Tag Archives: CommonCore

Don’t Call Them State Standards; They Are Anything But That!

“In short, twenty-five people with no classroom experience just radically altered the classroom experience for millions of students in America.” 

Having taught Sophomore English, I am quick to identify misplaced modifiers, as I take writing very seriously. Perhaps the inappropriate adjective that infuriates me most is the third word in the phrase “Common Core State Standards.”

Let me state this clearly and bluntly: these are not STATE standards. They were written by twenty-five people, NOT by the states. They were merely adopted by the states, and since they are copy-righted, they cannot be changed. Some forty-five states are now saddled with this laundry list that is actually in some states weaker than the program that had already been in place.

The designers of Common Core were specific in using the word “state,” in order to disguise the overwhelming goal of Common Core: to align all fifty states into covering the same material. (In the 1990s, the US tried to create a set of national standards, and it failed miserably.) Part of their goal is understandable. A student moving from Wyoming to Florida should not have to suffer wildly different curricula as they travel from state to state.

While that sentiment is understandable, it’s not constitutional. The Constitution clearly states in the tenth amendment that powers not granted to the federal government are reserved to the states. Education is a state issue, a fact conveniently and frequently ignored by US Secretary of Education Arne Duncan. Each state has the sovereign right to establish their own standards and curricula to meet those standards.

Common Core has robbed the states of their ability to set their own standards, except for those states who did not adopt them. Supporters argue it is not curricula and each state is free to create their own paths to meeting Common Core. They conveniently ignore the fact that the starting point, Common Core, is the same for forty-five states, so exactly how dissimilar will they be? A horrific side-effect has been that certain states, like New York, have taken the lead in developing curricula, so other states, like Louisiana, simply adopt their already-developed work, no matter how strange it may be and how foreign it can be to the South.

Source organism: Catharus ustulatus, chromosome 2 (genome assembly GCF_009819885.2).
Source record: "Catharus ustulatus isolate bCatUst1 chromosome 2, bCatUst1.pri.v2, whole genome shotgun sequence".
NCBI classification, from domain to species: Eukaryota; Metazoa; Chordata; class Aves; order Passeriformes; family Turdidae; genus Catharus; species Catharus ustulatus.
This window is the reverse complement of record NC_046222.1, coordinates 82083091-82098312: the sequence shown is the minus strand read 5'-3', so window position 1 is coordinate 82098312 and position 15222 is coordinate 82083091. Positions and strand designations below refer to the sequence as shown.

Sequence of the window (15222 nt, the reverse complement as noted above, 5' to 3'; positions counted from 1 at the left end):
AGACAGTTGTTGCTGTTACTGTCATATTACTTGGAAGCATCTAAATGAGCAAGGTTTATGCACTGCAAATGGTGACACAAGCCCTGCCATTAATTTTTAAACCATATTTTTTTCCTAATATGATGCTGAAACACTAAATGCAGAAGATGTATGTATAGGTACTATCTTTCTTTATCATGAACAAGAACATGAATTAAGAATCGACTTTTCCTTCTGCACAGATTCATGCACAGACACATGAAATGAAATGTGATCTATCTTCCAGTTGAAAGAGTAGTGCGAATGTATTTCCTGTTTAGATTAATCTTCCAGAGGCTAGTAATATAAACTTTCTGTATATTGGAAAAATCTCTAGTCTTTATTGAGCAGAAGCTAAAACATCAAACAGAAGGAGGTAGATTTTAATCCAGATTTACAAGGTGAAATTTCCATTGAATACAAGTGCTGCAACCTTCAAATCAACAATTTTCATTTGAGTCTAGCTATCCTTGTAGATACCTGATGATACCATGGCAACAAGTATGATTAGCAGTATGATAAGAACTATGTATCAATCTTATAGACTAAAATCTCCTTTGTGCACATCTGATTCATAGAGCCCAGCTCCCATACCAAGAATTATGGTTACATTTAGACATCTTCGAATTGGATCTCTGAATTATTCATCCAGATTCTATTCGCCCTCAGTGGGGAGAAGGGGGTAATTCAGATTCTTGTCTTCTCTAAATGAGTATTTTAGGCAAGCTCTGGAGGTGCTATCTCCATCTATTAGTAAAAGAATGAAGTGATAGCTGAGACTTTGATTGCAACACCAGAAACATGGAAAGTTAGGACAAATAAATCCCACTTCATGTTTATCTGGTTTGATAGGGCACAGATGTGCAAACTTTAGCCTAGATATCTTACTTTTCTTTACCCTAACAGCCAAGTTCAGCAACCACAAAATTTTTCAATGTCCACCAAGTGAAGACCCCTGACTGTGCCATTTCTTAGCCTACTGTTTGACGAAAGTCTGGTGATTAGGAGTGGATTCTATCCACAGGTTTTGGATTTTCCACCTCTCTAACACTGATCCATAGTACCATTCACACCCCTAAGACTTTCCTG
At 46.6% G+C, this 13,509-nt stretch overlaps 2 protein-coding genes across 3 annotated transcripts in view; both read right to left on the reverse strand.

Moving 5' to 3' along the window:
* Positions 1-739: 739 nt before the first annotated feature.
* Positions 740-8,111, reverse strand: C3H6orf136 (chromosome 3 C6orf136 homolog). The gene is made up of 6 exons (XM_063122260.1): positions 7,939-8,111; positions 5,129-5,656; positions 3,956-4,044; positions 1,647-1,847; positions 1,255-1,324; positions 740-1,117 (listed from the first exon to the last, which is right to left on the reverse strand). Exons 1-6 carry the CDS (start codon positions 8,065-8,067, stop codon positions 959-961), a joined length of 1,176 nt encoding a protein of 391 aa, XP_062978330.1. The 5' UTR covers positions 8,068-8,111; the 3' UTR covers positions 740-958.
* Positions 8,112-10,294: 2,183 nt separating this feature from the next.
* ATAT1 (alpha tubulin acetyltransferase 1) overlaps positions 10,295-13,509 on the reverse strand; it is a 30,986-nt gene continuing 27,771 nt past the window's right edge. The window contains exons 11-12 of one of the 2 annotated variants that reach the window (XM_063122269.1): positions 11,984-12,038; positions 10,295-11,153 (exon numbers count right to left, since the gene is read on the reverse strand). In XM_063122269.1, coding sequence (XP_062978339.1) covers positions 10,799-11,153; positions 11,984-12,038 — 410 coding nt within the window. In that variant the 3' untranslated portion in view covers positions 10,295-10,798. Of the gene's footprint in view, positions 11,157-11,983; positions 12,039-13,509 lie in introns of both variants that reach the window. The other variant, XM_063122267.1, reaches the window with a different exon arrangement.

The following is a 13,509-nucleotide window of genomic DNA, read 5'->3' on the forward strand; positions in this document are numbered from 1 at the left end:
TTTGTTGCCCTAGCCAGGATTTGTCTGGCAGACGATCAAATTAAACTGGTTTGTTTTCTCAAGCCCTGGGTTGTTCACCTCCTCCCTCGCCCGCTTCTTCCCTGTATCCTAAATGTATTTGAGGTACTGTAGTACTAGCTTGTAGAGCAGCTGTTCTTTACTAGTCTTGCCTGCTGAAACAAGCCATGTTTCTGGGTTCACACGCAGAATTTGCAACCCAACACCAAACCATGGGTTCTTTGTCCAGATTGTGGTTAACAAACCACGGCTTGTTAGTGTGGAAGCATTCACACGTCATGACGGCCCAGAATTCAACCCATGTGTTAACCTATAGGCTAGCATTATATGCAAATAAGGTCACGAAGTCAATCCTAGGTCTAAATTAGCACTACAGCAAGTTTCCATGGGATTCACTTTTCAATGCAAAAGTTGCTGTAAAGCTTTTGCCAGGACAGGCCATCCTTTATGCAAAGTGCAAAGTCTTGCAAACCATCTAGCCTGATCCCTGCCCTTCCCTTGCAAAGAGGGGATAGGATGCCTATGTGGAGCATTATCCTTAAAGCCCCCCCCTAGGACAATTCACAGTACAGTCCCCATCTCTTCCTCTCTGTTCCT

Twenty five individuals wrote the standards in two committees, one in English Language Arts and in Mathematics, with four members serving on both committees. No states sent representatives to this selective organization paid for with Bill Gates’ grant money. No states served on the equally selective feedback committee or validation committee. In short, twenty-five people with no classroom experience just radically altered the classroom experience for millions of students in America. Many states and their state education boards backed the Common Core before it was even finished being written—Louisiana’s state legislature supported this plan in 2010, never having carefully observed the finished product—but this wholesale hijacking of the educational system was not ratified by the people or the parents who are now watching the frustration on their children’s faces as they now struggle with age-inappropriate materials and/or badly-designed handouts made by people with little educational experience.